What makes the situation so ridiculous is that there is no need whatever for it. The ability to intervene in advertisements adds nothing to the power of the Broadcasting Standards Council to discharge the duties for which it was set up and which we have just debated. There are no complaints that television advertising contains violence, sex or obscenities or needs additional control.

Unhappily, one manifestation of sex in advertisements has attracted the attention of the Broadcasting Standards Council. It observed in its annual report for 1988–89 that broadcasting still reflects the unthinking stereotypes of both male and female behaviour, and this is particularly true of many commercials.

I have searched without success in the council's publications for the evidence on which the latter generalisation rests. I note in the current annual report a list of research projects that the council initiated. These include "Women's perception of domestic and sexual violence on television"; "Children: television and moral development"; "Teenagers' perception of media stereotypes and morality"; "Media-based fantasy", though that was only a preliminary study. Another project was: "Advertising: sex role stereotyping".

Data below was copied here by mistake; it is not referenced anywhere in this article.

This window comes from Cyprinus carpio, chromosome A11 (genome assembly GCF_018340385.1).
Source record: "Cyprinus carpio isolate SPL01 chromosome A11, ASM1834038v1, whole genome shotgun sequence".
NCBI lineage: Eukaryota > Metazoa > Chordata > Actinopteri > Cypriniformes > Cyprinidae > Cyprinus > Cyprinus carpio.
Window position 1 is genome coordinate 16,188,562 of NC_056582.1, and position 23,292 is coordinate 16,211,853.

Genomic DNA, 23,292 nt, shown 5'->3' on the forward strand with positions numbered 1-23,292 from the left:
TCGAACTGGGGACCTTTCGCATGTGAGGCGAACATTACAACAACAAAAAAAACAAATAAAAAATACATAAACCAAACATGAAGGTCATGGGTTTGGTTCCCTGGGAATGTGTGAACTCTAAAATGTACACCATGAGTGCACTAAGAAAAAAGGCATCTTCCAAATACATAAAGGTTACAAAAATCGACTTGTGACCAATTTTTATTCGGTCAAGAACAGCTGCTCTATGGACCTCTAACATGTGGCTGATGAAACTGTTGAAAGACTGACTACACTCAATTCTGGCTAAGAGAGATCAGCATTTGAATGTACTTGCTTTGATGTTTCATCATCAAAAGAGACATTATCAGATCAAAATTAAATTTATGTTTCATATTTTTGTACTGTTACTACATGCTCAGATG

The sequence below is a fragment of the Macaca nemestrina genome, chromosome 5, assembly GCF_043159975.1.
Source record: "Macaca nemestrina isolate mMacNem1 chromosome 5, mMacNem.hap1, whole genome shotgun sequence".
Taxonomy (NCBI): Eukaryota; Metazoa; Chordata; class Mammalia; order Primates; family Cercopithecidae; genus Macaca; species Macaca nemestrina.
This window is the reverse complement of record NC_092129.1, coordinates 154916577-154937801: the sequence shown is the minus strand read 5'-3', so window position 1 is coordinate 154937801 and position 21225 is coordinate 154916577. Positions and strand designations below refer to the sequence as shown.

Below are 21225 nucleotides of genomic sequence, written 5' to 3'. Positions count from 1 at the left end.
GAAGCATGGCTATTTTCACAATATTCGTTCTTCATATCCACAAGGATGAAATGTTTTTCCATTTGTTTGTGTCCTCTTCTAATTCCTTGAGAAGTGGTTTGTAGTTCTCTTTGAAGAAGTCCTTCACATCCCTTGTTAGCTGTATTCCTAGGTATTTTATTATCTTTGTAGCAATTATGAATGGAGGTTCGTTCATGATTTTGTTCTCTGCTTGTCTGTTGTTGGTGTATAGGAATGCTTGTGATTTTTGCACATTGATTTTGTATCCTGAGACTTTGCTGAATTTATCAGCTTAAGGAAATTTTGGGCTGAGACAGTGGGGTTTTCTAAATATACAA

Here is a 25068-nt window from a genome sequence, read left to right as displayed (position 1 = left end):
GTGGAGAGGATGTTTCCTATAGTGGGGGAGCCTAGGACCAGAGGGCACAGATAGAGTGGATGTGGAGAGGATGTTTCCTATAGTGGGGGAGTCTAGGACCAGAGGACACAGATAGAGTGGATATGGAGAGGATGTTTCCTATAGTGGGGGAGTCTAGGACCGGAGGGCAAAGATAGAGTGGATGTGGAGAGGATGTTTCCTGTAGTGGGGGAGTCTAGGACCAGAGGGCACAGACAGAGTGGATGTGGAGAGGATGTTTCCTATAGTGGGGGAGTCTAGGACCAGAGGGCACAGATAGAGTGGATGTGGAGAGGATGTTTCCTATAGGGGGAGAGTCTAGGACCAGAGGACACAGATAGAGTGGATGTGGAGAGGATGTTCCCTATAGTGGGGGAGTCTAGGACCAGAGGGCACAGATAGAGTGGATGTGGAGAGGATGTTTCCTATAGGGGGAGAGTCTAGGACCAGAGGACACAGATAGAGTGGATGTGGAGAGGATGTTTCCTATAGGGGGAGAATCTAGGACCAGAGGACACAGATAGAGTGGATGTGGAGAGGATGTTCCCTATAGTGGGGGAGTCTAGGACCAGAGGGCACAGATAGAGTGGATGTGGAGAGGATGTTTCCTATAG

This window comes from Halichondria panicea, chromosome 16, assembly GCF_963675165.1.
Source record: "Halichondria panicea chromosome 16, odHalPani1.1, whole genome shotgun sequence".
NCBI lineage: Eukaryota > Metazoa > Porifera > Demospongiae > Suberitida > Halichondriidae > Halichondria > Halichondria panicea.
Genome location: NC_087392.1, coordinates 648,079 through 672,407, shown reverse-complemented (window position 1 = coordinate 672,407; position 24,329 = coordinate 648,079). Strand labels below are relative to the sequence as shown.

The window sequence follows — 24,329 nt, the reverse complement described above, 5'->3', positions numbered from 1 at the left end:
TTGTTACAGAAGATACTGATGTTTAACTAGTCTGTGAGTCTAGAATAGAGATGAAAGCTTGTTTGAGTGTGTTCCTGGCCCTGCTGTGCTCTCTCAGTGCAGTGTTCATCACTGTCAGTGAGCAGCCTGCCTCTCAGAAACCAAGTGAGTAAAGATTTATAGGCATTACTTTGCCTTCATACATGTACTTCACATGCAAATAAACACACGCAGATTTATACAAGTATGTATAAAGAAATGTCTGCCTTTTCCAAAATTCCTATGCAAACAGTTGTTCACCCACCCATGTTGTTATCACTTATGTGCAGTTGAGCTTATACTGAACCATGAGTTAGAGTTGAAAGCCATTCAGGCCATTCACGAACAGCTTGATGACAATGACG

I tried to conduct social research over an academic lifetime, and developed a prejudice that worthwhile work begins only by asking clearly defined and answerable questions. That has not been the habit of those engaged in what is portentously described as the sociology of mass communications.

Ten years ago I was a member of a panel set up by the former Social Science Research Council to report on the desirability of large investment in research on mass communications in British universities. The panel was under the chairmanship of Professor Aubrey Diamond, the then director of the Institute of Advanced Legal Studies in the University of London. It had among its members Sir Edmund Leach and Professor Hilde Himmelweit, who published one of the few superb studies on the effects of television written in this country since the war. She was a member of the committee chaired by the noble Lord, Lord Annan.